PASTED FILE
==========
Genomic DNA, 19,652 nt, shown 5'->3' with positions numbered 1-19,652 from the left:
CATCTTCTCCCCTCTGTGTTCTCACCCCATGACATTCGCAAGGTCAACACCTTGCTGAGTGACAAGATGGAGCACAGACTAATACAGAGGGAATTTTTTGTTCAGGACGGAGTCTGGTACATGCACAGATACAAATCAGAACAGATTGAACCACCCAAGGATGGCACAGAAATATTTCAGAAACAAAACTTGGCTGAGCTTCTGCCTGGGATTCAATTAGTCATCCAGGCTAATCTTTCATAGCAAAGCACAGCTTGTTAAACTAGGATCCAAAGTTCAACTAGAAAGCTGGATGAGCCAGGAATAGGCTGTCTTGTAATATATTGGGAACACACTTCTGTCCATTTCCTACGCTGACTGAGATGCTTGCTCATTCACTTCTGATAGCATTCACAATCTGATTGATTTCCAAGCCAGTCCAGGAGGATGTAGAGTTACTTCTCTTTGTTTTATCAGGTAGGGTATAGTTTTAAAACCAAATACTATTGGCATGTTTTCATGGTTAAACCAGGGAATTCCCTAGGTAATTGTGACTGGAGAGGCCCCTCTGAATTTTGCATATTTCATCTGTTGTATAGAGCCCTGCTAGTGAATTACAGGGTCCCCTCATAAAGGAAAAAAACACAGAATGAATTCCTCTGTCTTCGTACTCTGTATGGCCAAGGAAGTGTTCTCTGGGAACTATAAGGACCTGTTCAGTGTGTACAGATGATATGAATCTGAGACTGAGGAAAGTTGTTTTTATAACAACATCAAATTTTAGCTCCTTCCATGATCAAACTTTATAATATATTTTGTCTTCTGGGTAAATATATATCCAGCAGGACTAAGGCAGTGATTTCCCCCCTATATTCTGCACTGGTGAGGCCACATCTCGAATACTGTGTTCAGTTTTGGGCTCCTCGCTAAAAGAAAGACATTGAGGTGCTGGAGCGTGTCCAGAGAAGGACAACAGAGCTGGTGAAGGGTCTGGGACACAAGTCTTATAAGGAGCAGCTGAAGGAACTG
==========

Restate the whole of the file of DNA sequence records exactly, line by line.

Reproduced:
Genomic DNA, 19,652 nt, shown 5'->3' with positions numbered 1-19,652 from the left:
CATCTTCTCCCCTCTGTGTTCTCACCCCATGACATTCGCAAGGTCAACACCTTGCTGAGTGACAAGATGGAGCACAGACTAATACAGAGGGAATTTTTTGTTCAGGACGGAGTCTGGTACATGCACAGATACAAATCAGAACAGATTGAACCACCCAAGGATGGCACAGAAATATTTCAGAAACAAAACTTGGCTGAGCTTCTGCCTGGGATTCAATTAGTCATCCAGGCTAATCTTTCATAGCAAAGCACAGCTTGTTAAACTAGGATCCAAAGTTCAACTAGAAAGCTGGATGAGCCAGGAATAGGCTGTCTTGTAATATATTGGGAACACACTTCTGTCCATTTCCTACGCTGACTGAGATGCTTGCTCATTCACTTCTGATAGCATTCACAATCTGATTGATTTCCAAGCCAGTCCAGGAGGATGTAGAGTTACTTCTCTTTGTTTTATCAGGTAGGGTATAGTTTTAAAACCAAATACTATTGGCATGTTTTCATGGTTAAACCAGGGAATTCCCTAGGTAATTGTGACTGGAGAGGCCCCTCTGAATTTTGCATATTTCATCTGTTGTATAGAGCCCTGCTAGTGAATTACAGGGTCCCCTCATAAAGGAAAAAAACACAGAATGAATTCCTCTGTCTTCGTACTCTGTATGGCCAAGGAAGTGTTCTCTGGGAACTATAAGGACCTGTTCAGTGTGTACAGATGATATGAATCTGAGACTGAGGAAAGTTGTTTTTATAACAACATCAAATTTTAGCTCCTTCCATGATCAAACTTTATAATATATTTTGTCTTCTGGGTAAATATATATCCAGCAGGACTAAGGCAGTGATTTCCCCCCTATATTCTGCACTGGTGAGGCCACATCTCGAATACTGTGTTCAGTTTTGGGCTCCTCGCTAAAAGAAAGACATTGAGGTGCTGGAGCGTGTCCAGAGAAGGACAACAGAGCTGGTGAAGGGTCTGGGACACAAGTCTTATAAGGAGCAGCTGAAGGAACTG